The past 6 years have been good for Deer Run Mine. Not so much for citizens in the community. As such, the West Virginia Syndrome of coal production at any cost is well established in Montgomery County. Coal has been mined, processed, and transported out of Deer Run Mine for profit. At the same time, Montgomery County pays the price. Dust has continued to migrate off the mine site along with polluted water discharges to Central Park Creek. Subsidence has affected roads and farm fields. The first 140-acre impoundment is essentially full of coal slurry now and has visible leakage from the sides of the coarse coal walls. This 80 foot tall high-hazard dam threat will be in the community forever and will be joined very soon by an even larger blight with the help of the Department of Natural Resources.
A second high hazard dam impoundment that covers 318 acres and will be 60 feet high will be even closer to citizens and the hospital. The construction of this high hazard dam was proposed and approved with Permit 424. The NPDES permit for the second impoundment just recently was approved by the Illinois Environmental Protection Agency. What does this mean for residents? First, residents should realize that legislators and government agencies have been captivated with coal production. The defense of coal and its historical and future value are alive and repeated over and over. â€œClean coalâ€ summarizes the untrue myth that wants to establish all the damage from mining, combustion, coal ash and carbon dioxide production does not exist or can be corrected.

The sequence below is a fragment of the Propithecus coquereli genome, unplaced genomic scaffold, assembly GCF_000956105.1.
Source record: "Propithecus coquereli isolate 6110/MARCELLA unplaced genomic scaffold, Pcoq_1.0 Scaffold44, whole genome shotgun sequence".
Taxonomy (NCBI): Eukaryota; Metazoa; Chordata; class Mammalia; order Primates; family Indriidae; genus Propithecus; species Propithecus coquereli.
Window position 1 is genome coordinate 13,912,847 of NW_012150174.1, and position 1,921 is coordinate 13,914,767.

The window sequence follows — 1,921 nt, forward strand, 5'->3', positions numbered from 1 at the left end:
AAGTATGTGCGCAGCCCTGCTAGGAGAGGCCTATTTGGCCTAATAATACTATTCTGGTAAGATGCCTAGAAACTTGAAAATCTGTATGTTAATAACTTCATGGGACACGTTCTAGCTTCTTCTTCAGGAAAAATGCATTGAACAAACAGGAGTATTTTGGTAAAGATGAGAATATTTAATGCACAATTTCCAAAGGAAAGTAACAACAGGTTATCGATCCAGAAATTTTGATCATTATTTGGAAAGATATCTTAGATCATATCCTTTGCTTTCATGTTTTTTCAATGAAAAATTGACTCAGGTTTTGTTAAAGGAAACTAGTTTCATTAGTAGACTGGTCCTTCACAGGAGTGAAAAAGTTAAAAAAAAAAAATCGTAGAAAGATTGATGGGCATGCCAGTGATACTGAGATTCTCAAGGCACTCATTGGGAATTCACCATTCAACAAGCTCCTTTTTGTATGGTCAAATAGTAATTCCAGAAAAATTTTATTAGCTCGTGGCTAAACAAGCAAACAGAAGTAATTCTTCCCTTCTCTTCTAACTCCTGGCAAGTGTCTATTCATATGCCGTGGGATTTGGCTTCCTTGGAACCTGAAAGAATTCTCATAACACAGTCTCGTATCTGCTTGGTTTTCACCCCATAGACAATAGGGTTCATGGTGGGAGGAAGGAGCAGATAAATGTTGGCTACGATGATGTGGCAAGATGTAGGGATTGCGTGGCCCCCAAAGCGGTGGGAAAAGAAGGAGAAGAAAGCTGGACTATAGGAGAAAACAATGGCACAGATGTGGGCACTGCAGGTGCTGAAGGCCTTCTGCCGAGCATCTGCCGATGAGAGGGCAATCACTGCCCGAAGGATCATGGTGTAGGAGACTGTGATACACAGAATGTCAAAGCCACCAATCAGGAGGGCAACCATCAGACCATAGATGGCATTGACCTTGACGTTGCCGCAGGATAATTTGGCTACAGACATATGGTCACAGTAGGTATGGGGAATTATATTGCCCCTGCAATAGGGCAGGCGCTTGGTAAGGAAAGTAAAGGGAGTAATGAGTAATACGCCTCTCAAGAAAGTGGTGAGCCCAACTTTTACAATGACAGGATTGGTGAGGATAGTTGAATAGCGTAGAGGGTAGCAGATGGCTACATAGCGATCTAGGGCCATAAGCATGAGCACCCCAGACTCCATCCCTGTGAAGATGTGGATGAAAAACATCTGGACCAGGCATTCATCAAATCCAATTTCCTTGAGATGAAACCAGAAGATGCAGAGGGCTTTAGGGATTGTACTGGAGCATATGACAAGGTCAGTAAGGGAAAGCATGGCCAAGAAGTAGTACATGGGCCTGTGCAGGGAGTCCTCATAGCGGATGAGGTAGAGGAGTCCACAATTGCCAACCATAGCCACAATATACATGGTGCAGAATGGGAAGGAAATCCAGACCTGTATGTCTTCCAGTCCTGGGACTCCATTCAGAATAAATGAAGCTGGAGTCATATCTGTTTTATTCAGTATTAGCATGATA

The major problem recognized from coal is its carbon dioxide production when burned and therefore a contributor to climate change. That does not begin to represent the reality of coal. Even climate change, unfortunately, is disputed by corporate interests and their lobby influenced legislators who financially gain from coal promotion. The production of carbon dioxide is just one of the many problems with coal use.
The total reality of coal must be recognized and dealt with. The toxicity of coal dust has been denied, covered up, and ignored. The reality is that Montgomery County residents breathe the air that contains particles from coal on a daily basis. Â Children and elderly are especially vulnerable. Tragically, inadequate procedures in permits approved by IDNR and IEPA do not prevent fugitive emissions from migrating beyond the mine perimeter, and there is no monitoring on and off the mine site to establish compliance.
The Montgomery County Board and many residents in the county have reported to the IEPA and US EPA problems with coal dust in their homes and have requested air monitors to be placed in the community at the hospital and nursing home. Mr. Brad Frost in a letter of October 10, 2014 from the IEPA responded with the comment, â€œIn regard to monitors, they will not prevent fugitive emissions from the pile, nor will they quantify emissions for compliance or enforcement purposes.â€ That statement was very disconcerting. Indeed, what should be done to force compliance and enforcement if no monitoring is occuring?